PAPT systems begin with the concept that less is more. Where cars clearly have an advantage over trains, busses, or trams is the fact that they can take a commuter directly from wherever they are to wherever they want to go. The only way any transportation system can offer this advantage is to utilize vehicles that are small enough that as few as one person can use them, while still being efficient. To this aim, Sky Web Express (by John Anderson, Minnesota USA) offers vehicles they call pods that can hold up to 3-4 people or 1-2 people with wheelchairs or bicycles. Similarly, Austrans (by Arthur Bishop, NSW, Australia) and his Austransholds 9-18 people, instead of the 50 or so people that can sit on a bus or hundreds in a train. Even holding as many as 9-18 people however defeats the purpose of PAPT, and the people at Austrans may find shrinking their pods may allow them to offer better service.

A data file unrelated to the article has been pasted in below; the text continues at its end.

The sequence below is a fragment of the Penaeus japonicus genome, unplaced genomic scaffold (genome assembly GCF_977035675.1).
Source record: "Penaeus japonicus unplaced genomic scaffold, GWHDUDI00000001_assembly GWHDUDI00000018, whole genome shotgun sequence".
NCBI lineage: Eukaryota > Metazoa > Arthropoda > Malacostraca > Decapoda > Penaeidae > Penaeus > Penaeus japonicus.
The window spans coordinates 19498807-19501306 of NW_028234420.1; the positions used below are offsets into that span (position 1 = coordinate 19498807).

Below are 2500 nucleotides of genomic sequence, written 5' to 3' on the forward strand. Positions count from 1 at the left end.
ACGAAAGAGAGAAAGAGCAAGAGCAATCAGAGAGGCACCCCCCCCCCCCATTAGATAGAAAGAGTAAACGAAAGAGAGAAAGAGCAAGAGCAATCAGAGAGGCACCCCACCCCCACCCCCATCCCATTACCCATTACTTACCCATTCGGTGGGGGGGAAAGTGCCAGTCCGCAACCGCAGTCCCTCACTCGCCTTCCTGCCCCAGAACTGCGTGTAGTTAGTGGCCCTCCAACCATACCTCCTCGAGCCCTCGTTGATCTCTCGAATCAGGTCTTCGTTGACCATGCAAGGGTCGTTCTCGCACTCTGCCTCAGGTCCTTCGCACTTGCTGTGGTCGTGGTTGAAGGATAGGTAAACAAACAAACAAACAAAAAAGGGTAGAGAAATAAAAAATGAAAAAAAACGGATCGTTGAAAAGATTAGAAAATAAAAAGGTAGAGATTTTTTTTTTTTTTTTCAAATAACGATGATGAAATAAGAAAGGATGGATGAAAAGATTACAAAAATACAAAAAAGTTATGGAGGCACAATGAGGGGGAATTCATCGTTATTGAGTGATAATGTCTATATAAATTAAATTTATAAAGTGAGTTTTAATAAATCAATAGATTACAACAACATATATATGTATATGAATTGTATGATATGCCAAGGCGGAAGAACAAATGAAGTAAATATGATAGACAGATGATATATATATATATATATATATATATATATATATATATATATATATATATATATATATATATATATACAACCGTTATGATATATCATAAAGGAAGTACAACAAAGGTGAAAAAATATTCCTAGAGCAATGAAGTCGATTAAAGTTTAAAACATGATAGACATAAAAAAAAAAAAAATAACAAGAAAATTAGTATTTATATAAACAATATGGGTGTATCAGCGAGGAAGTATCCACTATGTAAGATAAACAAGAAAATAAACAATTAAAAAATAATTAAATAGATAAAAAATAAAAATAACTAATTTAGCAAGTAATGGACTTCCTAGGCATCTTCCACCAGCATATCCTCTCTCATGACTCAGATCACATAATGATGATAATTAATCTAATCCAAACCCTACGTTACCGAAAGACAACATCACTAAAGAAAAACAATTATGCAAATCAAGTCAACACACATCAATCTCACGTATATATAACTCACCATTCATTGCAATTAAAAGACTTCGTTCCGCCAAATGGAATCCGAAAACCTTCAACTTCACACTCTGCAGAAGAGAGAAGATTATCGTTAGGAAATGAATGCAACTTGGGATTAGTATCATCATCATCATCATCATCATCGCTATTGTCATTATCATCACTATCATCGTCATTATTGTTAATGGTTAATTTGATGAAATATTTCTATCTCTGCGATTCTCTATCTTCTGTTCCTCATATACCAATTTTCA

The second aspect PAPT systems offer that stands out as different from anything else besides a rollercoaster is that they are entirely automated. Not only does human error or intoxication no longer factor into accidents, but closer vehicle proximity is also achievable with computer guidance allowing higher density travel for less space. Thirdly PAPT systems run on electricity and thus are quieter, more energy efficient, environmentally friendlier, and also don’t require constant refilling. In both of these respects Austrans and Sky Web Express are evenly matched.